I would suggest, the way to eliminate countless perverse subsidies, resulting in a tragic “energy system,” is to nationalize all fuels, phase the industry out over one generation, and then make King CONG illegal (burning coal, petroleum, or fossil methane or fissioning uranium). This would be in concert with a jobs renaissance for economic sustainability, including steady-state eco-economics. The reasons for this transformation would include climate crisis, social liabilities and plutocratic indemnification that should be unconstitutional.

    We need to begin removing carbon dioxide from air, yet globalized corporations are helping to accelerate massive carbon contamination that is on schedule to destabilize the entire world’s civilization and all that we love.

    Only some kind of revolution can save us now. Thank you Egypt. The USA had one of those long, long ago. Now we are corrupt, fiscal frauds selling fossils as “energy.” Our country doesn’t know the meaning of the word.

  7. Mond from Oz says:

    We face a cluster of converging issues: the inevitable ( and probably exponential) rise in the price of oil; the predicted 40% increase in world population by 2050; the unreliability of cropping and food supplies in a regime of oil-based fertiliser shortage, and rising transport costs, plus the effects of extreme weather events and the many other adverse consequences of global warming.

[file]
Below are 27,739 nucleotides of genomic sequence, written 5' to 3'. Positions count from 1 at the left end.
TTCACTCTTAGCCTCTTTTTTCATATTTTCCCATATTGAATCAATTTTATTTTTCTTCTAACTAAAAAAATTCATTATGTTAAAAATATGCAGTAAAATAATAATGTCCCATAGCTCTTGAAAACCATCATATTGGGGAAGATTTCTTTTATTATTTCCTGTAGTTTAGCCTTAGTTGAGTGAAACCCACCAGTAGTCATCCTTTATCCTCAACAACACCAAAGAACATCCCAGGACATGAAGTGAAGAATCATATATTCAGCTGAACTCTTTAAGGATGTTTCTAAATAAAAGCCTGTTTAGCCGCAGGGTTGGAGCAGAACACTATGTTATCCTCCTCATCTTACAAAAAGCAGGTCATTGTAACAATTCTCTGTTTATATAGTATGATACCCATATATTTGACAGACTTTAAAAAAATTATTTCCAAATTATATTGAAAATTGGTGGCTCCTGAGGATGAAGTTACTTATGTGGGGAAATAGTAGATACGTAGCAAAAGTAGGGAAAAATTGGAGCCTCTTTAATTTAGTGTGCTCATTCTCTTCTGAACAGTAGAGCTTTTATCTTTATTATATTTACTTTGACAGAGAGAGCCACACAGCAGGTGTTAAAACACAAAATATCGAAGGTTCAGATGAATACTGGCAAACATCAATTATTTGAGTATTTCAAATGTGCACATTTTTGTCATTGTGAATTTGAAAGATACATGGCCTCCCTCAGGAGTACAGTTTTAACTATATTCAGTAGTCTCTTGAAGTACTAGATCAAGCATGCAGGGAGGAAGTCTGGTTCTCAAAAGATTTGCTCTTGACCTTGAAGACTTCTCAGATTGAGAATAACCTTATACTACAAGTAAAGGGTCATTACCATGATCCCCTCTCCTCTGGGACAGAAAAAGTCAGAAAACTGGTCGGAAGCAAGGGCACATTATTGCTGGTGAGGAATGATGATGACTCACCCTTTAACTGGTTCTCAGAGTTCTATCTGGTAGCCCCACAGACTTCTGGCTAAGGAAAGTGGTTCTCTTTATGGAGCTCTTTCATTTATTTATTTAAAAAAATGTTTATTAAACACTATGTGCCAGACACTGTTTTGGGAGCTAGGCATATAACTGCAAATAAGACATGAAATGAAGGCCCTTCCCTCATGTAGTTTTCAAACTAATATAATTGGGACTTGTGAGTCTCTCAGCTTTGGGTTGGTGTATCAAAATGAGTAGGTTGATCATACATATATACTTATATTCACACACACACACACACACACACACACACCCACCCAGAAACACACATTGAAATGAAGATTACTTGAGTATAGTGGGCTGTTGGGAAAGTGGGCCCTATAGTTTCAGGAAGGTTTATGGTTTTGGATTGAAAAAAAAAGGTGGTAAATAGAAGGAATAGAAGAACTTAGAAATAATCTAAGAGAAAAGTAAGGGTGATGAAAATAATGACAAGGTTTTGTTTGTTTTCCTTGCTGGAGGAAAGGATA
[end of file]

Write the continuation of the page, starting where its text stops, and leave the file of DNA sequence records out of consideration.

Why aren’t we screaming? Well, some of us are, but we’re drowned out by big money politics. Perhaps too, we are seeing here the convergence of tragic (in the true dramatic sense of that word) flaws in the character of our species: greed, aggression, and gullibility.

    It’s a big theme guys, but where are the Tolstoys, the Chekovs, the Arthur Miller? Where is Wagner now that we need him in the final Gotterdammerung?

  8. Prokaryotes says:

    Brent crude surged to $100 a barrel on Monday for the first time since October 2008

  9. espiritwater says:

    From Lester Brown’s new book, “World on the Edge”:

    John Beddington, chief scientist advisor to the U.K. government, said the world faces a convergence of crises by 2030 (food shortages, water shortages, costly oil and climate change)… a “Perfect Storm”.